African and American military chaplains share ideas and experiences | Item



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New York Army National Guard Lt. Col. Scott Ehler, New York National Guard State Chaplain, chats with South African National Defense Force Chaplain, Colonel Malcolm Pillay, at a meeting of American and African chaplains conducted as part of the …
(Photo credit: US Army)


African and American military chaplains share ideas and experiences


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Lt. Col. Scott Ehler, the New York National Guard’s chief chaplain (right) brainstorms with two African military chaplains during a meeting of American and African chaplains conducted as part of the program National Guard State Partnership on …
(Photo credit: US Army)


GARMISCH-PARTENKIRCHEN, Germany – State National Guard chaplains partnering with African armies met with their African counterparts August 23-26, as the United States Africa Command hosted a meeting for chaplains as part of the National Guard Partnership Program.

American chaplains and their counterparts exchanged ideas and best practices during the four-day workshop.

“As chaplains we have to be committed to the service and the needs of the military and that is why I am here,” said Lt. Col. Scott Elher, State Chaplain of the New National Guard. York. “Here today, New York tomorrow and South Africa later, I go where I am needed.”

New York has a state partnership program with South Africa. The South African National Defense Force has 180 chaplains, the largest corps of chaplains on the continent.

The National Guard State Partnership Program links a unique component of the Department of Defense – a State’s National Guard – with the armed forces or equivalent of a partner country in a mutually beneficial cooperative relationship.

States in the State Partnership Program organize joint training and conduct exchange visits of officers and non-commissioned officers. The chaplains reunion is part of this effort.

Chaplains of Nigeria, in partnership with California; Botswana, in partnership with North Carolina; Djibouti, in partnership with Kentucky; Ghana, in partnership with North Dakota; and Kenya, which is in partnership with Massachusetts; attended the workshop.

The four-day workshop was designed as a professional and spiritual workshop to build on evidence-based expertise, studies from experienced chaplains who relayed what works well, what can be improved, and how to ultimately succeed. in the role of chaplain in Africa, said Ehler. .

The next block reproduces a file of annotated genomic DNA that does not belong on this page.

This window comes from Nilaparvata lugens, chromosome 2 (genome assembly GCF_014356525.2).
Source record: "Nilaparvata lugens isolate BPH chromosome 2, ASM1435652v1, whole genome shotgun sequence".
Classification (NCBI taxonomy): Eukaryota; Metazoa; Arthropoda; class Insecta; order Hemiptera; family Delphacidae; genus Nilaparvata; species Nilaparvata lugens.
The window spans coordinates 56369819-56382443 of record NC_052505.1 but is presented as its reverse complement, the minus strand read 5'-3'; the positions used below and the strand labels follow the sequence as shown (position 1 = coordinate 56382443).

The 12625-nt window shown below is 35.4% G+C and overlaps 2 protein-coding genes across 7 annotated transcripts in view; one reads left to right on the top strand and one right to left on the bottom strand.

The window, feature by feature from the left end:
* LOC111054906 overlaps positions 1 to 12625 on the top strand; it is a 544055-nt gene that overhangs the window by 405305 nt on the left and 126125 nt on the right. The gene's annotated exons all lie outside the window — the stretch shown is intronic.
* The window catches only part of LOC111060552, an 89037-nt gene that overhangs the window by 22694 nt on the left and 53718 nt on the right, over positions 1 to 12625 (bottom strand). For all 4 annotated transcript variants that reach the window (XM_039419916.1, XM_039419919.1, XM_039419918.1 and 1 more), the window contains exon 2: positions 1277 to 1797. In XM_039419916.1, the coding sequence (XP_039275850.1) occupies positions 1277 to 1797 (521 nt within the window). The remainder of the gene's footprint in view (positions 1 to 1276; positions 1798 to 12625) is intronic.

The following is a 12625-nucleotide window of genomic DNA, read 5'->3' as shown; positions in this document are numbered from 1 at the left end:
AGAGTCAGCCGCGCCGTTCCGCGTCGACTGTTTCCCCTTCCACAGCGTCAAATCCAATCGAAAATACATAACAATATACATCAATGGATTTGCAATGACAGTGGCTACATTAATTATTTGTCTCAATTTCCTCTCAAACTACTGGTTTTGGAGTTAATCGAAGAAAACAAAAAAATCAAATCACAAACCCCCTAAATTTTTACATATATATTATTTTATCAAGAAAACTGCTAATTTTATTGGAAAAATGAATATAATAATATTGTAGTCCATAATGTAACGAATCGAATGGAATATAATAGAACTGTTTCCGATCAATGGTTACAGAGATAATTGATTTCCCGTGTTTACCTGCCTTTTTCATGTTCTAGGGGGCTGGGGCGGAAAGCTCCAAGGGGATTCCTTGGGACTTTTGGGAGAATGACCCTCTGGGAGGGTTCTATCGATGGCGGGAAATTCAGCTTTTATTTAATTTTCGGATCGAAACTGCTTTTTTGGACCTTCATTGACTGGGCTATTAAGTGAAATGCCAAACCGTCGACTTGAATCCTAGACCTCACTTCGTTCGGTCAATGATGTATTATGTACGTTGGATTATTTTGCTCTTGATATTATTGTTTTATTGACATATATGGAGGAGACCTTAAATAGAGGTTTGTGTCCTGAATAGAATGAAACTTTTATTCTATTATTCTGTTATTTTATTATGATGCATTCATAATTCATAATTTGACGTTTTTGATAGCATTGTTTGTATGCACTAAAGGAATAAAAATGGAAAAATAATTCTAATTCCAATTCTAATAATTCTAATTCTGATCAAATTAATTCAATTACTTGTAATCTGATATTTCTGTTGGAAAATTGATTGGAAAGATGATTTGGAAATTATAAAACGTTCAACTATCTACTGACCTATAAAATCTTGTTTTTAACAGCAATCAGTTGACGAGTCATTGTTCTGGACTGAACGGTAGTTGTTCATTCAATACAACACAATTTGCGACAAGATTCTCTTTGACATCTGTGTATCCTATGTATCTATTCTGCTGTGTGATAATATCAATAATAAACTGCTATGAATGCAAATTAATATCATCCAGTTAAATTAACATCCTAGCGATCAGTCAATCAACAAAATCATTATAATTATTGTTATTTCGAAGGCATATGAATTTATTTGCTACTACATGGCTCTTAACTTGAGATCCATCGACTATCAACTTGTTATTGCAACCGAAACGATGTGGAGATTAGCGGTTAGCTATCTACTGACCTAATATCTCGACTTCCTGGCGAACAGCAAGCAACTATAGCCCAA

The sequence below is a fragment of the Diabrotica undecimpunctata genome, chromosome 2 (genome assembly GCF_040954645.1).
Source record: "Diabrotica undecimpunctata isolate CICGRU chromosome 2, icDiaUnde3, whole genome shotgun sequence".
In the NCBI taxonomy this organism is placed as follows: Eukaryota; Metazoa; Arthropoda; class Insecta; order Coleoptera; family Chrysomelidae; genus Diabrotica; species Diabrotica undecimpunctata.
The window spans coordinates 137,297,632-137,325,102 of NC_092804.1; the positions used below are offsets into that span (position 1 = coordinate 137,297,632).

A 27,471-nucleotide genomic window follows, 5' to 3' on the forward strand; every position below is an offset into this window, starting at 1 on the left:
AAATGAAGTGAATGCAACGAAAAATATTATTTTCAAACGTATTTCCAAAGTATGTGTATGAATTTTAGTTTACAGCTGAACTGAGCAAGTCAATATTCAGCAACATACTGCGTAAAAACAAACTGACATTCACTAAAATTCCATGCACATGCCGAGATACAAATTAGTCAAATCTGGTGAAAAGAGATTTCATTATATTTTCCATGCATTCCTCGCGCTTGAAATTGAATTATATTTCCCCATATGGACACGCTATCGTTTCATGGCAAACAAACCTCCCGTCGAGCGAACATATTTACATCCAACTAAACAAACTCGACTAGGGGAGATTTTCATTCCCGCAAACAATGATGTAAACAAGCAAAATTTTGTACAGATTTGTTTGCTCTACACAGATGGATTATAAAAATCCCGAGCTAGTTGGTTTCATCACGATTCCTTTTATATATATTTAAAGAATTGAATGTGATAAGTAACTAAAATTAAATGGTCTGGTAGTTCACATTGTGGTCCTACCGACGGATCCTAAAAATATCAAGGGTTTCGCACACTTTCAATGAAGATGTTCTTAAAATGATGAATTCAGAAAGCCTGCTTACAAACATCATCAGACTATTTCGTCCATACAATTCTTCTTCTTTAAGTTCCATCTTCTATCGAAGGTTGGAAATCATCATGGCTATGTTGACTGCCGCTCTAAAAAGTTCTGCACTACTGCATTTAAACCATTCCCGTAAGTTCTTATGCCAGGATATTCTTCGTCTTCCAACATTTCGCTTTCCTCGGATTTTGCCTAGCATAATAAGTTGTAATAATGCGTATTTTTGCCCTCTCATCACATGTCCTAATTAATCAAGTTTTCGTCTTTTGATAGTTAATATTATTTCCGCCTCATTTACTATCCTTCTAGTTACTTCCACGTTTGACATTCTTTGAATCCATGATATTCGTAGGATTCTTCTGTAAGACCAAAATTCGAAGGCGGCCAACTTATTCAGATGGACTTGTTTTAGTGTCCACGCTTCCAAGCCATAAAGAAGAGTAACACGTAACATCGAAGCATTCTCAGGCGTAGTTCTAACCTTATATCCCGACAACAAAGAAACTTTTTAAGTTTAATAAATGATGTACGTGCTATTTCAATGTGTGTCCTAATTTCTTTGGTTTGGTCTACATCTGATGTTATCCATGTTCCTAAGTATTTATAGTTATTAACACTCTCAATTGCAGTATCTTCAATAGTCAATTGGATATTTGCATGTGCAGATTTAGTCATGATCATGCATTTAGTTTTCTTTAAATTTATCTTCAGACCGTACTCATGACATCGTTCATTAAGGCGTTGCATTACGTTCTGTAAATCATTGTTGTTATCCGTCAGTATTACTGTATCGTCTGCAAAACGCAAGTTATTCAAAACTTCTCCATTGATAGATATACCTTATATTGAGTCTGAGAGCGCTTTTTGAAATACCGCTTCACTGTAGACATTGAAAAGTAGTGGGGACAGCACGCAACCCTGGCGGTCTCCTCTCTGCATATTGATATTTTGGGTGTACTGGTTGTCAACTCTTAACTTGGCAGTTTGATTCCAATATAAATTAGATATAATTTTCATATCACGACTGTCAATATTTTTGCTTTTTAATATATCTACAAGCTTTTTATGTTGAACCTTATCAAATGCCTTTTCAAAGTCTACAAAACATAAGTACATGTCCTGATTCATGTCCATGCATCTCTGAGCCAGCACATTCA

AFRICOM regularly organizes chaplain gatherings between American and African military chaplains.

The exchange of information and the need for dialogue are essential for chaplains, said Ehler.

Americans may not understand how things work in Africa, African chaplains stressed.

“If there is a problem with a neighboring African country, the United States should not intervene in an ill-advised manner but should first seek advice from another African country because we see ourselves as brothers,” he said. Botswana Defense Force chaplain David Taote Mapitse.

The AFRICOM command chaplain stressed the importance of an African proverb in working on the continent: “If you want to go fast, go alone. However, if you want to go far with partners ”

“As a chaplain, we work with such a collegial crowd and we do it by working together,” said AFRICOM Command Chaplain (Col.) Michael Klein. “God uses people to refine us, to appease us, that’s what it means to establish regional security, to mitigate extremism and to restore confidence,” he added.

American chaplains strive to be facilitators for African chaplains, Klein said. They interface daily with US embassies and foreign defense relations to maintain dialogue with their counterparts and collaborate, he added.

Overall, the four-day meeting was useful, said Col. Dr. Tobias Maluku, chaplain service chief of the South African National Defense Force. We wish God’s blessing for the future. I would like to express our gratitude for this informative event, ”said Masuku.

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